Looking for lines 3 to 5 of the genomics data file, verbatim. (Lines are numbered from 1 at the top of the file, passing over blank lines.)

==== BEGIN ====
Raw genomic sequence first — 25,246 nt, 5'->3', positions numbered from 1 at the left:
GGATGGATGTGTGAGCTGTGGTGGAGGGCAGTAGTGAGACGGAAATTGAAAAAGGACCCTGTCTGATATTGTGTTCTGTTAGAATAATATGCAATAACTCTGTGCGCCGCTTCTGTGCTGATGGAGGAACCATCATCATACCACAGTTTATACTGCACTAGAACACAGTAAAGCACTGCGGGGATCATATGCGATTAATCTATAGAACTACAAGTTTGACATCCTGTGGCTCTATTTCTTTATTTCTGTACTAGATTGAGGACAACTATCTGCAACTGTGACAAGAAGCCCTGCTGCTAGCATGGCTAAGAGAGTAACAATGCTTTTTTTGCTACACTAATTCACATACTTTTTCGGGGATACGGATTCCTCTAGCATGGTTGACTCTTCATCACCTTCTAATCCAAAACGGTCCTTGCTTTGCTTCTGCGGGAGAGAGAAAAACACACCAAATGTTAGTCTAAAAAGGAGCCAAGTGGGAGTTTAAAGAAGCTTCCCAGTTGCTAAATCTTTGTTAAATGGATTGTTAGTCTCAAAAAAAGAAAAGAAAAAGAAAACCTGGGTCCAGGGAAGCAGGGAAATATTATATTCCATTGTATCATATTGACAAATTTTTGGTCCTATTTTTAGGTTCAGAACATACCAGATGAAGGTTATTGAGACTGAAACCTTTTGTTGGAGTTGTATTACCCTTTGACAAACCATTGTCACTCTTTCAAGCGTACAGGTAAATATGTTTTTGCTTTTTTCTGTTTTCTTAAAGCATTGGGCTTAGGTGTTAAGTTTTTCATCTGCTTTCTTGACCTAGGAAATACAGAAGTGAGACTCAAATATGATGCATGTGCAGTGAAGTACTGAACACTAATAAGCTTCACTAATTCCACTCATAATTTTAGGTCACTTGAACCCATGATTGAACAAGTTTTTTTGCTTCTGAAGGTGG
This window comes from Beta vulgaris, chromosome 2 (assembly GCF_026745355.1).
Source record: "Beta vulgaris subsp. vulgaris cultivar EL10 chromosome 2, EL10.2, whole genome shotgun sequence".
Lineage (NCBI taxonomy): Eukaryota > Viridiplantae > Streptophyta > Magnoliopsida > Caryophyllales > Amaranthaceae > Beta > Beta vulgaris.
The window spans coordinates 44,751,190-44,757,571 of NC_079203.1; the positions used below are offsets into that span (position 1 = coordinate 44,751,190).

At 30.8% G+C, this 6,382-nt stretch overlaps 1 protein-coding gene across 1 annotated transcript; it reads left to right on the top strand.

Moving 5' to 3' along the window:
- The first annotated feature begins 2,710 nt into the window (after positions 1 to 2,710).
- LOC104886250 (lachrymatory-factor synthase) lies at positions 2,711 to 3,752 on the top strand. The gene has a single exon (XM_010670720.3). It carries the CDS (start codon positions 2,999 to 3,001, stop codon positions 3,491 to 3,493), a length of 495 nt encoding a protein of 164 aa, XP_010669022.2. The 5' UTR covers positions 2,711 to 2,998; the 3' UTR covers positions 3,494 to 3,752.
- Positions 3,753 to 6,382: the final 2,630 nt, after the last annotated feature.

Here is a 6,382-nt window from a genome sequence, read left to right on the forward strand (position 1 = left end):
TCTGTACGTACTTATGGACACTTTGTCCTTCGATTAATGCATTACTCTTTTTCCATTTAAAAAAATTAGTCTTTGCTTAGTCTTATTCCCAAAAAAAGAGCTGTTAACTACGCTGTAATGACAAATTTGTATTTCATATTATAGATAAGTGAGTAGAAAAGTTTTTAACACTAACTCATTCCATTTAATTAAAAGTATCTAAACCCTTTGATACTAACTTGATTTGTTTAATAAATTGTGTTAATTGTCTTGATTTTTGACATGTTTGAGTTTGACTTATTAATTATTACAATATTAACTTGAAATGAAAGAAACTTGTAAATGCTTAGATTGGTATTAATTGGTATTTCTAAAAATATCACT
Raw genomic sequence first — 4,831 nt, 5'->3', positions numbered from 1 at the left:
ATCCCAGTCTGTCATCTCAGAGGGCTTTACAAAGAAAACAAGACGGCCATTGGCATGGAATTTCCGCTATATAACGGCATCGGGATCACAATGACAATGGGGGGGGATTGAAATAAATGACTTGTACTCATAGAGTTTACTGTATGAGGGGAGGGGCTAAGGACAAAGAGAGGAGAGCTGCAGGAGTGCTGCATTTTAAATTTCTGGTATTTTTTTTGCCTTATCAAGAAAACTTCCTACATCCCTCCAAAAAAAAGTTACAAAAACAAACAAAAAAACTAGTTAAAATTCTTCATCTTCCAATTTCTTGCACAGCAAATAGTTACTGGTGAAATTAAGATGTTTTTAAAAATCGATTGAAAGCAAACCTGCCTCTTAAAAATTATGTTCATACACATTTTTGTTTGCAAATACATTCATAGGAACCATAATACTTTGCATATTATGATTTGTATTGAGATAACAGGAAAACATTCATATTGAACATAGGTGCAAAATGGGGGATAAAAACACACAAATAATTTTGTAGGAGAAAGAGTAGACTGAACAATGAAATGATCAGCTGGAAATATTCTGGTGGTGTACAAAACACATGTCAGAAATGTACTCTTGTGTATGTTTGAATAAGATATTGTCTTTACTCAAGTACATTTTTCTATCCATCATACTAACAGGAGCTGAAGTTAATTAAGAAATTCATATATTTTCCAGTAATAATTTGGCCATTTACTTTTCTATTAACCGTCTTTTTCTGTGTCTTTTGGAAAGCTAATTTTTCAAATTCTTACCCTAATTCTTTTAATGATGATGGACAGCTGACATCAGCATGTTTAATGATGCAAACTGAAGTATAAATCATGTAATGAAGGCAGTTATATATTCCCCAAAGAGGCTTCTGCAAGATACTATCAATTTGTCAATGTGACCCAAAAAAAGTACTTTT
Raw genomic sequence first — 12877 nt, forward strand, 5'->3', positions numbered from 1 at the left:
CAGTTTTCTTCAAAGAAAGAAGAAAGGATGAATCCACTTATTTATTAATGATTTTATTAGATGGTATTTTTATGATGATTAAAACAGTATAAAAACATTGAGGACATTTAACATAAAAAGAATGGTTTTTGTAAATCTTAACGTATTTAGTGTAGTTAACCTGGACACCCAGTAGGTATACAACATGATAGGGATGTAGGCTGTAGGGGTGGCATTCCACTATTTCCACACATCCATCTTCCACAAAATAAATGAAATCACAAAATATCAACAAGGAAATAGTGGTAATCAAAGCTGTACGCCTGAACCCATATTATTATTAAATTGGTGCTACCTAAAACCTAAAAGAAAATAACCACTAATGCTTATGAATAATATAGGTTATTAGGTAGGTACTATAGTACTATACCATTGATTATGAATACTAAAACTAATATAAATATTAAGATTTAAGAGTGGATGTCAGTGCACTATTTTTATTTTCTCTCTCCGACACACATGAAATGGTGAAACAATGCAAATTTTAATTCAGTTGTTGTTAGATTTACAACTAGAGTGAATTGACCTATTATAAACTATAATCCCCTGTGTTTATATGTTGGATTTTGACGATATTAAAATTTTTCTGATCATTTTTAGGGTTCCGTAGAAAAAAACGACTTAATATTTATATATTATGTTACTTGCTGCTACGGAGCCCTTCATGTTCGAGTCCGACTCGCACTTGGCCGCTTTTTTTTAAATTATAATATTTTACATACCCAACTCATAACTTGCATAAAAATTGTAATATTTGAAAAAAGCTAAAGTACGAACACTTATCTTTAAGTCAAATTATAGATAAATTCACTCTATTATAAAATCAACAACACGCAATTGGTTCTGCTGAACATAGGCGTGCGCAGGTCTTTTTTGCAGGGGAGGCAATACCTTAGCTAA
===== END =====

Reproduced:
This window comes from Beta vulgaris, chromosome 2 (assembly GCF_026745355.1).
Source record: "Beta vulgaris subsp. vulgaris cultivar EL10 chromosome 2, EL10.2, whole genome shotgun sequence".
Lineage (NCBI taxonomy): Eukaryota > Viridiplantae > Streptophyta > Magnoliopsida > Caryophyllales > Amaranthaceae > Beta > Beta vulgaris.